Last time I spoke to you about wording and public health, and the unintentional impact that can have on people. I want to continue on that theme today, and talk about what is perhaps one of the most pervasive, and more controversial language choices that we as as a society have made: the military language we use around cancer. Often, the media (and by extension, society) describe someone with cancer as a “warrior” who “battles” cancer. This language isn’t rare, and has been around since the mid-70s when Susan Sontag wrote her book “Illness as a Metaphor.” Research by Seale (2001) states:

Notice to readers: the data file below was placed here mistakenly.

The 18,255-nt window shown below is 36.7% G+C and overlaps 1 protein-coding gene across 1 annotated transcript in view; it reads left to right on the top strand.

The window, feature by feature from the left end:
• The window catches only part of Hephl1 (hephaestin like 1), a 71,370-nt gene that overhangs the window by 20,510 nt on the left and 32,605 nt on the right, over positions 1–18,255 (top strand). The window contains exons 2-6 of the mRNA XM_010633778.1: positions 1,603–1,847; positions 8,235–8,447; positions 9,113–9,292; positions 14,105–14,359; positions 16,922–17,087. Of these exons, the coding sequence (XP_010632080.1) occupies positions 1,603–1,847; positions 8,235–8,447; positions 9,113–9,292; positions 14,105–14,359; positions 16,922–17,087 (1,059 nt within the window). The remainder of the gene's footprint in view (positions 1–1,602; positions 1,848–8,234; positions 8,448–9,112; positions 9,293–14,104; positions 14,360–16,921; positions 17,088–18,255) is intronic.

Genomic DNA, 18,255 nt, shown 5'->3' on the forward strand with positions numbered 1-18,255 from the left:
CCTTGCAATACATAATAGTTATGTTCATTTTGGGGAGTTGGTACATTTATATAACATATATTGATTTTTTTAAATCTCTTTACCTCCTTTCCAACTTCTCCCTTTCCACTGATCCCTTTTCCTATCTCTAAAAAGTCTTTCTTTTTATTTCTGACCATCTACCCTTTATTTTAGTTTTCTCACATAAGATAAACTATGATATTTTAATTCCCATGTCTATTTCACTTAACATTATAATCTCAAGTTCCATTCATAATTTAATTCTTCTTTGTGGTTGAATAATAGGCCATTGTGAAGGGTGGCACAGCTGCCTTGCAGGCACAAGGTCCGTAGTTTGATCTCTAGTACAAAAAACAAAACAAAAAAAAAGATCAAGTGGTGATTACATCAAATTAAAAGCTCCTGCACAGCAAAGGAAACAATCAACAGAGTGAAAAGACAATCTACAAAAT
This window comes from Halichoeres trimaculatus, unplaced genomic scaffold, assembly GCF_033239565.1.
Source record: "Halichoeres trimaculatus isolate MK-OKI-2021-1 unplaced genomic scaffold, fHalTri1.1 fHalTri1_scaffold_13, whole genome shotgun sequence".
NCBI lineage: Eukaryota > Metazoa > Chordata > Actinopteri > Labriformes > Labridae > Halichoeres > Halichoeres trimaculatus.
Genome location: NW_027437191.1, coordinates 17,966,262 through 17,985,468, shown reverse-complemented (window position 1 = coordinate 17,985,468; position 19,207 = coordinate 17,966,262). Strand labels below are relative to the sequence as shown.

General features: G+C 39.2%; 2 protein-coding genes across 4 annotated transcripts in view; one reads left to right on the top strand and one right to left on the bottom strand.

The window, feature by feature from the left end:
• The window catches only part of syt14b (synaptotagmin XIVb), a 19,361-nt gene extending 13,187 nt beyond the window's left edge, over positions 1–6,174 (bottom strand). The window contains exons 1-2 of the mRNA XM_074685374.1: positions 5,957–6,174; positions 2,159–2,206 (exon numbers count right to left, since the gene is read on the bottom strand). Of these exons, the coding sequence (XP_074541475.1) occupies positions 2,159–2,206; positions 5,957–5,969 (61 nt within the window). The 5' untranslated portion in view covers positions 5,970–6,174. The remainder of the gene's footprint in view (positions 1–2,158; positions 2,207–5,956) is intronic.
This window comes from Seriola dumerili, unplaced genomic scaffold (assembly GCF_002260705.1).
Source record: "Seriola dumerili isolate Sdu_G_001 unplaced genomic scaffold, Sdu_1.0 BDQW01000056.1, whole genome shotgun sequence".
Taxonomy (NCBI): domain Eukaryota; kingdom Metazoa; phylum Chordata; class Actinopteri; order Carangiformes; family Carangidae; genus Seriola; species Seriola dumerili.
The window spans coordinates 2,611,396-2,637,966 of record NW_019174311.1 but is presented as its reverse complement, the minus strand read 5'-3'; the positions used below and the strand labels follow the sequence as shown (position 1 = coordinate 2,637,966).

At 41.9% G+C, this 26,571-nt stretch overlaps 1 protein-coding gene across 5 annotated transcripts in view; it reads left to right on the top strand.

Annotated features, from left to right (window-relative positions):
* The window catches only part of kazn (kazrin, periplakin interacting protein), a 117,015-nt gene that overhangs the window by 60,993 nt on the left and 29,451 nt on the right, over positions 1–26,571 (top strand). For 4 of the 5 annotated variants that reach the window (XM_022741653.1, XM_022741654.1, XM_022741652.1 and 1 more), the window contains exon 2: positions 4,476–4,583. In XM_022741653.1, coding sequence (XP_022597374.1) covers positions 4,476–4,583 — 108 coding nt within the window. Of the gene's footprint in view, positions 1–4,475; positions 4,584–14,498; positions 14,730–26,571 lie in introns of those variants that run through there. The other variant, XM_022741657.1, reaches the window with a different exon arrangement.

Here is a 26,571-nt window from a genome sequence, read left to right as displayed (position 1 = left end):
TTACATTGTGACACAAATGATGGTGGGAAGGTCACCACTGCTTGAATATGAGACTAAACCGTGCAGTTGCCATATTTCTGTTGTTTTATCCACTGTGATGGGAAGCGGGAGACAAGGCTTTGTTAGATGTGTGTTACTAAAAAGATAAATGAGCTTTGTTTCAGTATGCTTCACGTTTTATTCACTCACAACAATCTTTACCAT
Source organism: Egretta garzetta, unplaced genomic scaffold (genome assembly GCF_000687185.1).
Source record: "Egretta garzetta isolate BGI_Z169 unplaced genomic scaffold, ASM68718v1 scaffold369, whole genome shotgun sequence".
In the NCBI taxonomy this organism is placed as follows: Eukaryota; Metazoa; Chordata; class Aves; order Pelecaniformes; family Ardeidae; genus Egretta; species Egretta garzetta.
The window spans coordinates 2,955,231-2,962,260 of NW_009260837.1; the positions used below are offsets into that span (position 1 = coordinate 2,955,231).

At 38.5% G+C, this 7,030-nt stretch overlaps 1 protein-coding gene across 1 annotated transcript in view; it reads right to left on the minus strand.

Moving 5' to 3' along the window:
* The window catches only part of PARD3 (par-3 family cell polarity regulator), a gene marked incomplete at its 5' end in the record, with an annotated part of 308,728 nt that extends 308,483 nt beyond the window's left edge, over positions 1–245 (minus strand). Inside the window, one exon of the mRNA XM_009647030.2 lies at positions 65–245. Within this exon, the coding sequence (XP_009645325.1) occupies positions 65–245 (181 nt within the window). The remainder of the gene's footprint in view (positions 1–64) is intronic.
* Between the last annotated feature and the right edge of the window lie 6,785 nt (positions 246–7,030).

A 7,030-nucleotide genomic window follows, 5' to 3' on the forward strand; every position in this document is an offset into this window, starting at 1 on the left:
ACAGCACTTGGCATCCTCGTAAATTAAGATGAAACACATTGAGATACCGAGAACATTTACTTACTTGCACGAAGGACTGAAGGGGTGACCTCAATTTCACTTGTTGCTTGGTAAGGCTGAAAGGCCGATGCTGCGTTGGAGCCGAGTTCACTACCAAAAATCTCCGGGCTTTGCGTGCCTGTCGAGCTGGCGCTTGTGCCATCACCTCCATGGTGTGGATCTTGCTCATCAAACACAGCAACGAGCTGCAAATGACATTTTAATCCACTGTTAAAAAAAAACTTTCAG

News stories commonly feature sports celebrities with cancer, as well as sporting activities by ordinary people with cancer, designed to generate a sense of (usually successful) personal struggle.